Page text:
What is the role of graphite rod in the electrometallurgy of aluminium?
In the electrometallurgy of aluminium, a fused mixture of purified alumina (Al2O3), cryolite (Na3AlF6) and fluorspar (CaF2) is electrolysed. In this electrolysis, graphite is used as the anode and graphite-lined iron is used as the cathode. During the electrolysis, Al is liberated at the cathode, while CO and CO2 are liberated at the anode, according to the following equation.
Cathode : `Al_(" "("melt"))^(3+) + 3e^(-) -> Al_(l)`
Anode : `C_((s)) + O_(" "("melt"))^(2-) -> CO_((g)) + 2e^(-)`
`C_((s)) + 2O_(" "("melt"))^(2-) -> CO_(2(g)) + 4e^(-)`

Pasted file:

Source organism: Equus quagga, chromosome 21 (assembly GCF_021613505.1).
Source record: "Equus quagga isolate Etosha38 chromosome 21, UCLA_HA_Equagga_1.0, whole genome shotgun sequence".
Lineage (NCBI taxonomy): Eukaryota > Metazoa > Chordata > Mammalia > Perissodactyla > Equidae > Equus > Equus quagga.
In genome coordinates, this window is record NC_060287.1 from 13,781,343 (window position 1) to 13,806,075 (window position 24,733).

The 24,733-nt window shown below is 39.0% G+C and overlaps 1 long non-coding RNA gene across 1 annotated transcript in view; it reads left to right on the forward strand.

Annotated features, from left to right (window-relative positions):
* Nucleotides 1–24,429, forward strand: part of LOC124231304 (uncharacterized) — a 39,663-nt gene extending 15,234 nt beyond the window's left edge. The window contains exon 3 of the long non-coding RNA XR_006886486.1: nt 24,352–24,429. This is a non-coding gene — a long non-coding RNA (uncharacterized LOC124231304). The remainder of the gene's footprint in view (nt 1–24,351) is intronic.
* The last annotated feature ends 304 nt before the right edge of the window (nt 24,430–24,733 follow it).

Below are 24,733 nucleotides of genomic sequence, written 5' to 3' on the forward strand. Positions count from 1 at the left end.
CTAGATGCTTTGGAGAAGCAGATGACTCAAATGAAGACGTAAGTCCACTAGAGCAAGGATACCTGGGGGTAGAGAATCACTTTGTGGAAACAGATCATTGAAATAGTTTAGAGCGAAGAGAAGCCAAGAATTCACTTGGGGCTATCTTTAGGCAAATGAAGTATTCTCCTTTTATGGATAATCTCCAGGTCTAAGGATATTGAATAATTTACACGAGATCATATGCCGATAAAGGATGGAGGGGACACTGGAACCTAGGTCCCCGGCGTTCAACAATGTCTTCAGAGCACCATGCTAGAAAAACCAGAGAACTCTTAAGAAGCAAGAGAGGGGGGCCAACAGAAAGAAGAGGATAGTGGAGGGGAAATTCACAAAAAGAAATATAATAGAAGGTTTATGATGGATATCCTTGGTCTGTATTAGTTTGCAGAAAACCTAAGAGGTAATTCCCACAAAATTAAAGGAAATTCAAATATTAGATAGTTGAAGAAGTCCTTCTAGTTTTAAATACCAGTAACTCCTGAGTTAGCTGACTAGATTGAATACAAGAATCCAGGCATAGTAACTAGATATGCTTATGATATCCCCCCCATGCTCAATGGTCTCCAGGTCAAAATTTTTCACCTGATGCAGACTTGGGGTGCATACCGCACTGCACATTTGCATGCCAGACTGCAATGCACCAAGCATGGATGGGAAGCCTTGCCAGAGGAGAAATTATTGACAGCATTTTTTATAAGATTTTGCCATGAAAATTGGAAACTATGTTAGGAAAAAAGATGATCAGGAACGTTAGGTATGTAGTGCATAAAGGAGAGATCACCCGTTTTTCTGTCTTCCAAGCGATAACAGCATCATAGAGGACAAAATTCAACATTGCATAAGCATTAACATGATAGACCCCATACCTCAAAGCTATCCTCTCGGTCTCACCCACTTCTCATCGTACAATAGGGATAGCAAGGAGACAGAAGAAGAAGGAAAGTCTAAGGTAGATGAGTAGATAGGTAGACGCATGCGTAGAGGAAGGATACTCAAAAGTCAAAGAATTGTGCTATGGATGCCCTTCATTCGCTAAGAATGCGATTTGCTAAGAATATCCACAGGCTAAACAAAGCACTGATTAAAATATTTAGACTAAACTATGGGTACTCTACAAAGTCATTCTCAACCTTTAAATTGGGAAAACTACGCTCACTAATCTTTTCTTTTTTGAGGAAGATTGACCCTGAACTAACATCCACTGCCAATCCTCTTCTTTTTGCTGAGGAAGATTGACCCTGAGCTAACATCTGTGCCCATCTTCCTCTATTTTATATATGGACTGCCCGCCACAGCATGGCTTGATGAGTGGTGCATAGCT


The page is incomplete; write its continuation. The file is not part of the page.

If a metal is used instead of graphite as the anode, then O2 will be liberated. This will not only oxidise the metal of the electrode, but also convert some of the Al liberated at the cathode back into Al2O3. Hence, graphite is used for preventing the formation of O2 at the anode. Moreover, graphite is cheaper than other metals.
In the electrometallurgy of aluminium, oxygen gas is evolved at anode. O2 reacts with graphite or carbon (graphite electrodes) to form carbon monoxide and carbon dioxide. In case if some other metal electrodes is used as anode, then oxygen will react with aluminium formed during the process to form aluminium oxide(Al2O3) which will pass into the reaction mixture resulting into wastage of Al. Since graphite is cheaper than aluminium, its wastage or can be tolerated.